In the Center’s 2021 survey, the 30% of Americans who favored reparations were also asked about the institutions and individuals who bear responsibility for repayment. They were presented with four options: the U.S. federal government, businesses and banks that profited from slavery, colleges and universities that benefited from slavery, and descendants of families who engaged in the slave trade.
Three-quarters of reparations supporters say the federal government has all or most of the responsibility to repay descendants of enslaved people. A smaller share, though still a majority, say businesses and banks that profited from slavery (65%) have all or most of the responsibility. Fewer say the same about colleges and universities that benefited from slavery (53%) and descendants of families who engaged in the slave trade (44%).
Reparations supporters were also asked how helpful the following forms of repayment would be: educational scholarships, financial assistance for starting or improving a business, financial assistance for buying or remodeling a home, and cash payments. These adults are most likely to say educational scholarships would be very or extremely helpful (82%), followed by financial assistance with businesses (75%), financial assistance with home buying or remodeling (73%) and cash payments (57%).
There are some racial, ethnic and partisan differences in Americans’ views of both the institutions that would be responsible for reparations, as well as the specific forms that reparations might take.
For example, more than six-in-ten Black and Hispanic reparations supporters (63% and 69%, respectively) say colleges and universities that benefited from slavery bear all or most of the responsibility for repaying descendants of enslaved people. By comparison, White and Asian American supporters of reparations are notably less likely to hold this view (41% and 44%, respectively).
Among those who support reparations, Democrats are 20 points more likely than Republicans to say the federal government bears all or most of the responsibility for repayment (77% vs. 57%).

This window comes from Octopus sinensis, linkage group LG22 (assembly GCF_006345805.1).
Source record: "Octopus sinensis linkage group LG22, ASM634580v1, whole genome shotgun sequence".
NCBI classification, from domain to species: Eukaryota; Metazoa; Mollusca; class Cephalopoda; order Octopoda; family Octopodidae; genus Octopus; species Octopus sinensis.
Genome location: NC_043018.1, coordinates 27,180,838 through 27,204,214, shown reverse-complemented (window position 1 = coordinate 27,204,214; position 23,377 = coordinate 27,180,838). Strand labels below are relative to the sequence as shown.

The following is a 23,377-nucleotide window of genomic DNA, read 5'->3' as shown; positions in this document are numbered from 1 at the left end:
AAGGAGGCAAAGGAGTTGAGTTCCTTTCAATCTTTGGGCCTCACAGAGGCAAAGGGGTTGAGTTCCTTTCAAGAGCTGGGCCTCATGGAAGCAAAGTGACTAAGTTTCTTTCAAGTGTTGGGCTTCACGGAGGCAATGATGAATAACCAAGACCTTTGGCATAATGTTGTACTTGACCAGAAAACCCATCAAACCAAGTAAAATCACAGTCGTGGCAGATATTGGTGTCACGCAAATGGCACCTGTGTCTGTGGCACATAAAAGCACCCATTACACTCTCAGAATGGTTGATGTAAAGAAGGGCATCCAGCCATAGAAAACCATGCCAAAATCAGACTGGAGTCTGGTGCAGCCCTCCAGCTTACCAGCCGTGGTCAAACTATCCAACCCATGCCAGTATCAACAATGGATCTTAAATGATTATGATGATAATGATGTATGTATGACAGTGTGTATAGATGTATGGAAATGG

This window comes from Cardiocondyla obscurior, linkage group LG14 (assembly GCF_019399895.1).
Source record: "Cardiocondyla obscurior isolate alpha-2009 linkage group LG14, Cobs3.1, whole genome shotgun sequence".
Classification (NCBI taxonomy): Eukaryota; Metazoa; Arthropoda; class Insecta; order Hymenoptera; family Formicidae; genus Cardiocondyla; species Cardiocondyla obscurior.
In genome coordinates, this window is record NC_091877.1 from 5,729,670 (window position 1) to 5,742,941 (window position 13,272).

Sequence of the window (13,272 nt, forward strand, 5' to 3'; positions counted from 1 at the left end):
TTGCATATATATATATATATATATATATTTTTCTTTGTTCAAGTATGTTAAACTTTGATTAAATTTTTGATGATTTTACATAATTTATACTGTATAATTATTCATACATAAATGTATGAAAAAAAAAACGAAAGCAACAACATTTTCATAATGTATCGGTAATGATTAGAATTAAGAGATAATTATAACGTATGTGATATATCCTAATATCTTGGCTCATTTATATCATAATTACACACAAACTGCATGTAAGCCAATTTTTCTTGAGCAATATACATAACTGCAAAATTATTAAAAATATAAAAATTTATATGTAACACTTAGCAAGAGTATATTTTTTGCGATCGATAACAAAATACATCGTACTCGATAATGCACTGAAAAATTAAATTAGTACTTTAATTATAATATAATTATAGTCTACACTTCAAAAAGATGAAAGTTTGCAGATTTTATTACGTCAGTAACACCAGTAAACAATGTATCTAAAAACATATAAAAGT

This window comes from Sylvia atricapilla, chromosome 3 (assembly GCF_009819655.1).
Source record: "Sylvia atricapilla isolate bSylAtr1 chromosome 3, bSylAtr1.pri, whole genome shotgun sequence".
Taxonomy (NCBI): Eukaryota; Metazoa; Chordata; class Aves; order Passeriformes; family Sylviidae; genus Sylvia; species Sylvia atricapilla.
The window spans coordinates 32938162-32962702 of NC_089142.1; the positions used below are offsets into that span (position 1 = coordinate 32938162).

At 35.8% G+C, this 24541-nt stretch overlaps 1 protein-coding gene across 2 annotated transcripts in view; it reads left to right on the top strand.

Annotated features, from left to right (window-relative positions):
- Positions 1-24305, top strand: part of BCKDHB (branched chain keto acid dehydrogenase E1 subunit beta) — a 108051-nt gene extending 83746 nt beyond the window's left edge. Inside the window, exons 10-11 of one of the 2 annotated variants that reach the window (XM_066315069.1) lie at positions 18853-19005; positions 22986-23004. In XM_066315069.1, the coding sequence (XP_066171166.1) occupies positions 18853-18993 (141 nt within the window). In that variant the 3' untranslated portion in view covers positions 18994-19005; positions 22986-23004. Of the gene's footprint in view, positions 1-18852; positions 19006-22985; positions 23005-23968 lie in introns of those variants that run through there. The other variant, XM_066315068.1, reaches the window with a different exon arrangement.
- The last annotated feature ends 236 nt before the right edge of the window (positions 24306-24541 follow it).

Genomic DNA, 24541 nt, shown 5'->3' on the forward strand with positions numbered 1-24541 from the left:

When it comes to various forms of repayment, majorities of Black American reparations supporters say all four forms of assistance would be extremely or very helpful, and those in other racial and ethnic groups largely agree. Americans in each racial and ethnic group are least likely to say cash payments would be helpful.
Low expectations for the likelihood of reparations
Those who support reparations to descendants of people enslaved in the U.S. were also asked whether repayment – of any type or from any source – would happen in their lifetime. Most supporters of the idea say this is not likely.
Overall, three-quarters of U.S. adults who support repayment to descendants of enslaved people say it is a little or not at all likely that this will happen in their lifetime. Only 10% say it is extremely or very likely.
There are a few demographic differences among respondents on this question, too. Hispanic (21%) and Asian American (13%) reparations supporters are more likely than their White (6%) or Black (7%) counterparts to say it’s extremely or very likely that these descendants will be repaid in their lifetime. And supporters ages 18 to 49 (12%) are more likely than those 50 and older (5%) to say it’s extremely or very likely that these descendants will be repaid in their lifetime.